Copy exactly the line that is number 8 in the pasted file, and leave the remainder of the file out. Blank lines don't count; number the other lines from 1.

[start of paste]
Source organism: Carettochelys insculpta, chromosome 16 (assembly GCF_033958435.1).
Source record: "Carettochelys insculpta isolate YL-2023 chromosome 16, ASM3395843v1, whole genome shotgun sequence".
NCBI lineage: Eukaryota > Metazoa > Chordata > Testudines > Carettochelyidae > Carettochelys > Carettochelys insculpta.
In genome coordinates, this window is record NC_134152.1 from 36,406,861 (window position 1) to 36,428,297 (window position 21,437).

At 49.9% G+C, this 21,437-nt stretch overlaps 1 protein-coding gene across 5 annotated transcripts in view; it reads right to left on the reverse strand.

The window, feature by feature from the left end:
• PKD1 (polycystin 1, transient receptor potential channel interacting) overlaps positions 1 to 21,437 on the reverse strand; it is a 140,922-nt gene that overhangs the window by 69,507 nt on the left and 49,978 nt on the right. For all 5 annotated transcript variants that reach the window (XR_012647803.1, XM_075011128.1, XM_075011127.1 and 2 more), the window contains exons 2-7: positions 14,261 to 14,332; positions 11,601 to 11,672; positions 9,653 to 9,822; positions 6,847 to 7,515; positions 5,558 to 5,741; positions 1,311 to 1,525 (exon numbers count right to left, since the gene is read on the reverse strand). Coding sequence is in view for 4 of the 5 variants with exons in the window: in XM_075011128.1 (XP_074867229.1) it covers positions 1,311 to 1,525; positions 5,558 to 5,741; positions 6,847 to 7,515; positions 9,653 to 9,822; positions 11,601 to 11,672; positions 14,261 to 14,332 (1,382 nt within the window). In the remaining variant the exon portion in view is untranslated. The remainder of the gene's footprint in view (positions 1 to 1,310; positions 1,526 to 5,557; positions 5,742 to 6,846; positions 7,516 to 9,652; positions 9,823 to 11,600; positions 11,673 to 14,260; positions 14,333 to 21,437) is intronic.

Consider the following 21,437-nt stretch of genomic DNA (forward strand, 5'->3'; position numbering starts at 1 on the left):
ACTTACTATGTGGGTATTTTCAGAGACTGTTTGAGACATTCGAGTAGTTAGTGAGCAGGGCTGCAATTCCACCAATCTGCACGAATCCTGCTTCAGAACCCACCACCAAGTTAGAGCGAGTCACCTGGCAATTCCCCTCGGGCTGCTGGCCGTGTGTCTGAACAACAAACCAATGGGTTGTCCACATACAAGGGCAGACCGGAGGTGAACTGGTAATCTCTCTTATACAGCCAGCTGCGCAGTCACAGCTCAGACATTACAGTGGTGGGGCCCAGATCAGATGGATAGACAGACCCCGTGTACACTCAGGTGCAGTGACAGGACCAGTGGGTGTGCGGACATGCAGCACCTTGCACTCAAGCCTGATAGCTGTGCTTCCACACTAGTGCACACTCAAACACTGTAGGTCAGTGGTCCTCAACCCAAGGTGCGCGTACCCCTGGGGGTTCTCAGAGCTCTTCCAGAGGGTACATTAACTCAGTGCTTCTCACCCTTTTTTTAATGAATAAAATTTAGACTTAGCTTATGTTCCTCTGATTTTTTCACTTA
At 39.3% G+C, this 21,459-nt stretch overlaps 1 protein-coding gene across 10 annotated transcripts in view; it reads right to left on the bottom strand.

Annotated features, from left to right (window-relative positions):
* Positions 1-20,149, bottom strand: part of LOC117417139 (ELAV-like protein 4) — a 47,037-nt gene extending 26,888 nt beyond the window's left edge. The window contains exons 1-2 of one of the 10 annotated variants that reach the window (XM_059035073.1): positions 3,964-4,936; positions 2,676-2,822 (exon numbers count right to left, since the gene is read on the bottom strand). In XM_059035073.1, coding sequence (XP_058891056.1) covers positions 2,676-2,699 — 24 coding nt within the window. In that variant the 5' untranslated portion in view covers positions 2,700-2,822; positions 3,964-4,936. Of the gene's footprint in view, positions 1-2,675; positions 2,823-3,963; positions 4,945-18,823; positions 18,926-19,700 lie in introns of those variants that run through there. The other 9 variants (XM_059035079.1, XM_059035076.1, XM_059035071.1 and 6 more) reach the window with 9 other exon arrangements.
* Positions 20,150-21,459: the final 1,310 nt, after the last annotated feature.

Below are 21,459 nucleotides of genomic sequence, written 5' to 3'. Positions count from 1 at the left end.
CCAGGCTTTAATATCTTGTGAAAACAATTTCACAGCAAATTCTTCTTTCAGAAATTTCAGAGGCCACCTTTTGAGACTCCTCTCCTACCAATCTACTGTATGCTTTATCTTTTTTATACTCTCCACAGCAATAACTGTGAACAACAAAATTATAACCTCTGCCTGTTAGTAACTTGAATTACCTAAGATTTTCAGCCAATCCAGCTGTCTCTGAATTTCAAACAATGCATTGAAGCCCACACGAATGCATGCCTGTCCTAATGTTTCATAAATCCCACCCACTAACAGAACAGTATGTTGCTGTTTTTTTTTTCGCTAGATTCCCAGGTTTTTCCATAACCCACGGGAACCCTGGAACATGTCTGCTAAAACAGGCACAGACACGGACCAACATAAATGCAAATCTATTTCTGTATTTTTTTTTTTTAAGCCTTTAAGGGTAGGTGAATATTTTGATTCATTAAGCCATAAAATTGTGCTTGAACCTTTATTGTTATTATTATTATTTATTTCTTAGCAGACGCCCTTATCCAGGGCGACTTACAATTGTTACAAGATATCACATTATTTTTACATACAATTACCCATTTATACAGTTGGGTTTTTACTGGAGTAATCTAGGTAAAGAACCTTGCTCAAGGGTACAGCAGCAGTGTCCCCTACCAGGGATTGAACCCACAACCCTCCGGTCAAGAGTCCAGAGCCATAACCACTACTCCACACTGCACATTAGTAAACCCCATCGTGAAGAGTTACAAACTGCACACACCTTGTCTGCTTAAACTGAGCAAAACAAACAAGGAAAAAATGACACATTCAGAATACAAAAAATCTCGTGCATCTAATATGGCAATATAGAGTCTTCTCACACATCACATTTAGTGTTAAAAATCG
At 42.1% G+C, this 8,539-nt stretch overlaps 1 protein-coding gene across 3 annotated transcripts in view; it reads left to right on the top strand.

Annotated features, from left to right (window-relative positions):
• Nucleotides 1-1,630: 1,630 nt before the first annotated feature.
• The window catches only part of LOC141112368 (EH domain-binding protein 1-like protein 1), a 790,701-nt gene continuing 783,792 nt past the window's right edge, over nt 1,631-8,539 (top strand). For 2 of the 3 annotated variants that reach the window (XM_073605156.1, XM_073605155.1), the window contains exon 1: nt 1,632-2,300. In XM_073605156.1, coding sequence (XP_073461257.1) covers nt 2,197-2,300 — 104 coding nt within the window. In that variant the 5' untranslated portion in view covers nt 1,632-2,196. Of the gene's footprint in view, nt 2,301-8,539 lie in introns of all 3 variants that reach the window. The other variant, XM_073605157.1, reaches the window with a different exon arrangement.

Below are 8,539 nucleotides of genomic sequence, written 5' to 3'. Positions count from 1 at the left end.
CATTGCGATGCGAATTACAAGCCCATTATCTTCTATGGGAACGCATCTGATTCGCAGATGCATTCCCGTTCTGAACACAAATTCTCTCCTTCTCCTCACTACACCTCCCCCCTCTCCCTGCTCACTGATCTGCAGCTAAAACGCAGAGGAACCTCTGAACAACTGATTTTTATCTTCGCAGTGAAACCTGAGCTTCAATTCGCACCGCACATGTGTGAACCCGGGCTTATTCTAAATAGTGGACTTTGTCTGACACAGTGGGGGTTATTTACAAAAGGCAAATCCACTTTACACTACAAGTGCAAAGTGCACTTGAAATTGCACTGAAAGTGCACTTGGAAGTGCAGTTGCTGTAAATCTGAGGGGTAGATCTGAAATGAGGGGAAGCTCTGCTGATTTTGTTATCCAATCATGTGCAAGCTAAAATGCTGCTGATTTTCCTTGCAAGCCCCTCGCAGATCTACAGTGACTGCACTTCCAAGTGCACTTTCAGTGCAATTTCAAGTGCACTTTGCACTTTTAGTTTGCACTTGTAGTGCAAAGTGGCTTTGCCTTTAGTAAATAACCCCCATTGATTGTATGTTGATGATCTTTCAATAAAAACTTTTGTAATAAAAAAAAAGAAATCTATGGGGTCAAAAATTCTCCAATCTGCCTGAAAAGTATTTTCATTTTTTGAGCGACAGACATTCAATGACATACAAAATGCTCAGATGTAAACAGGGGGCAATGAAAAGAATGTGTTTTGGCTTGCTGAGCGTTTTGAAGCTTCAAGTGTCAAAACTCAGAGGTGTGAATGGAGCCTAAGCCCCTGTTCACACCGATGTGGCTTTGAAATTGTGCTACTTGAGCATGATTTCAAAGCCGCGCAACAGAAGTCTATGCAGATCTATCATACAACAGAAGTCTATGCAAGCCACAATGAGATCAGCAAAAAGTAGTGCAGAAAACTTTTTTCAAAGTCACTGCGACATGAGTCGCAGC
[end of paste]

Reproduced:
Consider the following 21,437-nt stretch of genomic DNA (forward strand, 5'->3'; position numbering starts at 1 on the left):